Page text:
By JEREMY HERRON
The Associated Press
Thursday, December 6, 2007; 4:39 PM
NEW YORK -- Toll Brothers Inc., the nation's largest builder of luxury homes, reported its first quarterly loss in 21 years Thursday as the housing downturn that the company called the worst in four decades deepened.
"By many measures, fiscal 2007 was the most challenging of the 40 years that Toll Brothers has been in business," Chairman and Chief Executive Officer Robert Toll said in a statement. "1974 was perhaps rougher, but the difficult times only lasted one year."
Toll, based in Horsham, Pa., reported a loss of $81.8 million, or 52 cents per share, in its fiscal fourth quarter, compared with net income of $173.8 million, or $1.07 per share, a year ago.
The company booked a charge of $314.9 million in write-downs, mainly for homes it could no longer sell at a profit. Without the write-downs, the company would have posted profit of 72 cents per share, less than half the $1.49 per share profit that was posted during the same quarter a year earlier.
The loss was narrower than expected on Wall Street, where analysts polled by Thomson Financial estimated a loss of 77 cents per share.
Revenue fell 35 percent to $1.17 billion in the quarter ended Oct. 31, slightly ahead of Wall Street's forecast of $1.166 billion. Net signed contracts fell by 48 percent to $365.3 million _ a measure of future sales activity.
The housing market, after booming for several years, is now in its third year of decline, plagued by excess inventory, defaults in subprime mortgages and tightening of credit as lenders become choosier about borrowers. Home prices have been falling in most major markets around the country.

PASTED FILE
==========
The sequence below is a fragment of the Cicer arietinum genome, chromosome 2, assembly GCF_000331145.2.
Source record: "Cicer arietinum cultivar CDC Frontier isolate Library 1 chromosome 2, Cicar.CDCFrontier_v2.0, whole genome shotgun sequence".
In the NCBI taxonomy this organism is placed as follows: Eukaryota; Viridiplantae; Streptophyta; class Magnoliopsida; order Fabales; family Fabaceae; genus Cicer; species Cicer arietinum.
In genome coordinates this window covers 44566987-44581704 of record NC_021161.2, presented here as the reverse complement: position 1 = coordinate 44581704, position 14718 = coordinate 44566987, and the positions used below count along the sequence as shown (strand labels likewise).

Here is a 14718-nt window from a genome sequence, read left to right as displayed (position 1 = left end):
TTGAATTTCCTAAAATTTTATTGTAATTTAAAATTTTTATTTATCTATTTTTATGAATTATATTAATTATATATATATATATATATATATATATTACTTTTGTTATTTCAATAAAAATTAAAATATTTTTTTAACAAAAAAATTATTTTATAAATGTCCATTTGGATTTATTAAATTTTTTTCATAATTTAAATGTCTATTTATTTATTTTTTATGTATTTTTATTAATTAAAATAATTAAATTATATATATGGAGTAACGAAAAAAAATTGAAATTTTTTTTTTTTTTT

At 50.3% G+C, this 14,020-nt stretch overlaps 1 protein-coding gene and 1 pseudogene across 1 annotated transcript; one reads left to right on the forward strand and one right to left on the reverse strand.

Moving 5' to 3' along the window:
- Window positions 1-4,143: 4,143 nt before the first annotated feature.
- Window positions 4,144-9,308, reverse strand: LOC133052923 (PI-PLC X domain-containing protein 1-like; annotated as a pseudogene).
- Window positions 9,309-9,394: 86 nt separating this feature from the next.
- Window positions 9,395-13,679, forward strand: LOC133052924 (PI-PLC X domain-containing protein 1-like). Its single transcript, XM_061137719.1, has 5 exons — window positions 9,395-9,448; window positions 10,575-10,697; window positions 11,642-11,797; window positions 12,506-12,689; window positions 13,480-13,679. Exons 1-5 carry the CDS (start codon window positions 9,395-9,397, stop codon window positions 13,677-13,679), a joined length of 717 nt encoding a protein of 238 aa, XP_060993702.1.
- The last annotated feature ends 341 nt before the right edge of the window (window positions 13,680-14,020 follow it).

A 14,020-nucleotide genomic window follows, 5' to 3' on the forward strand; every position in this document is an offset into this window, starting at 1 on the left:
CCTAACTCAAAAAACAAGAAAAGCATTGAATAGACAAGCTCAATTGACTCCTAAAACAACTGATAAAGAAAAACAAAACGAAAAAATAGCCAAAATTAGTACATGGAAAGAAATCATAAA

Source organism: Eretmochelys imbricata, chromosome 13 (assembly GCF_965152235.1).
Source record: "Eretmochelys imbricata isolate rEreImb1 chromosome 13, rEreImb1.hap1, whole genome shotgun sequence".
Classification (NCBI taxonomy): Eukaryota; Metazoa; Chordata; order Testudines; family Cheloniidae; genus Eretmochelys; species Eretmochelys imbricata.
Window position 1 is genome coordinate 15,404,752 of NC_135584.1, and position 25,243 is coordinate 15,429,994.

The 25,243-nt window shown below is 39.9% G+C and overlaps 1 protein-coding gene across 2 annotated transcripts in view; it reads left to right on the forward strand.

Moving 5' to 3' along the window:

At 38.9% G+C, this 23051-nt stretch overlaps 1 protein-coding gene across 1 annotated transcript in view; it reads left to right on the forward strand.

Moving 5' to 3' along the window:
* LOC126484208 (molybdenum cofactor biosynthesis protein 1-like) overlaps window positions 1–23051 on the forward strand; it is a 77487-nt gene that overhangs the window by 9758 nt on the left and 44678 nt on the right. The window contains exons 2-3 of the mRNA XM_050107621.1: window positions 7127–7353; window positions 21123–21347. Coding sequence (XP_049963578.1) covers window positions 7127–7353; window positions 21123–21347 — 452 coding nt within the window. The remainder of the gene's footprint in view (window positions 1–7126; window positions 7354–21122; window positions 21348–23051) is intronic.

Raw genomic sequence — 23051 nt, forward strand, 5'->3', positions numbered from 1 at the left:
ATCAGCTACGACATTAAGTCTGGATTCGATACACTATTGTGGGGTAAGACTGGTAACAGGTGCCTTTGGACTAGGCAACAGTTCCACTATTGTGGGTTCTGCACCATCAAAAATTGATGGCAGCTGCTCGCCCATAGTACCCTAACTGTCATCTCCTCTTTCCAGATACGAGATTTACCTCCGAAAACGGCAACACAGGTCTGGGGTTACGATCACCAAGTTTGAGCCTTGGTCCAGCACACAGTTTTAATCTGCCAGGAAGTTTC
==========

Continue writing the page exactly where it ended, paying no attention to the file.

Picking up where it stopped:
Now, investors are hoping that a plan crafted by the Bush administration and the mortgage industry to freeze adjustable interest rates on troubled subprime loans will stabilize housing prices and give homebuilders a brighter spring. Toll shares surged $2.70, or 13 percent, to $23.42 Thursday, amid a broader rally in the sector on the White House announcement.
The S&P 500 Homebuilders index climbed more than 13 percent Thursday, setting a one-day record, according to S&P. The group is still down nearly 59 percent from a year ago.
The administration's effort is aimed at stemming a further tidal wave of foreclosures in coming years as 2 million subprime mortgages reset to higher rates. Bush and lenders were moved to act over concern that a surge in defaults could deepen the housing slump and drag the economy into recession.
The plan overshadowed an industry report that home foreclosures surged to an all-time high in the July-September period.
Robert Toll said he didn't think much of the White House plan and that odds are there will be a recession.
"If I had to make a bet on recession or no recession right now, I'd probably think that we're going to have a recession," he said in a conference call with investors. Toll said Bush's plan should have capped all adjustable mortgages, not just those likely to foreclose.
But the executive was optimistic that recent nationwide price declines and relatively low interest rates have created a buyer's market.
"It's not a matter of if, but a matter of when, this oversupply is absorbed," Toll said. "I believe those who wanted to buy but didn't will kick themselves for their reticence."
The company said it has streamlined operations to better match reduced business, and that "pent up demand has been building."
He said customers willing to buy the bigger homes that his company sells are having trouble selling their existing homes.
"Their primary holdback is their inability to sell their old home _ not that they're going to buy and then prices are going to fall," he said.
But many economists have said 2008 will be worse than 2007 for the housing sector, with home prices likely to fall further.
Toll Brothers said the market is too volatile to provide earnings guidance. However, the company expects to deliver between 3,900 and 5,100 homes in fiscal 2008 at around $630,000 to $650,000 per home.
For its fiscal year, the company posted net income of $35.7 million, or 22 cents per share, compared with profits of $687.2 million, or $4.17 per share, in 2006. Revenue fell 24 percent to $4.65 billion. Net signed contracts dipped 33 percent to $3.01 billion.
AP Business Writer Deborah Yao in Philadelphia contributed to this report.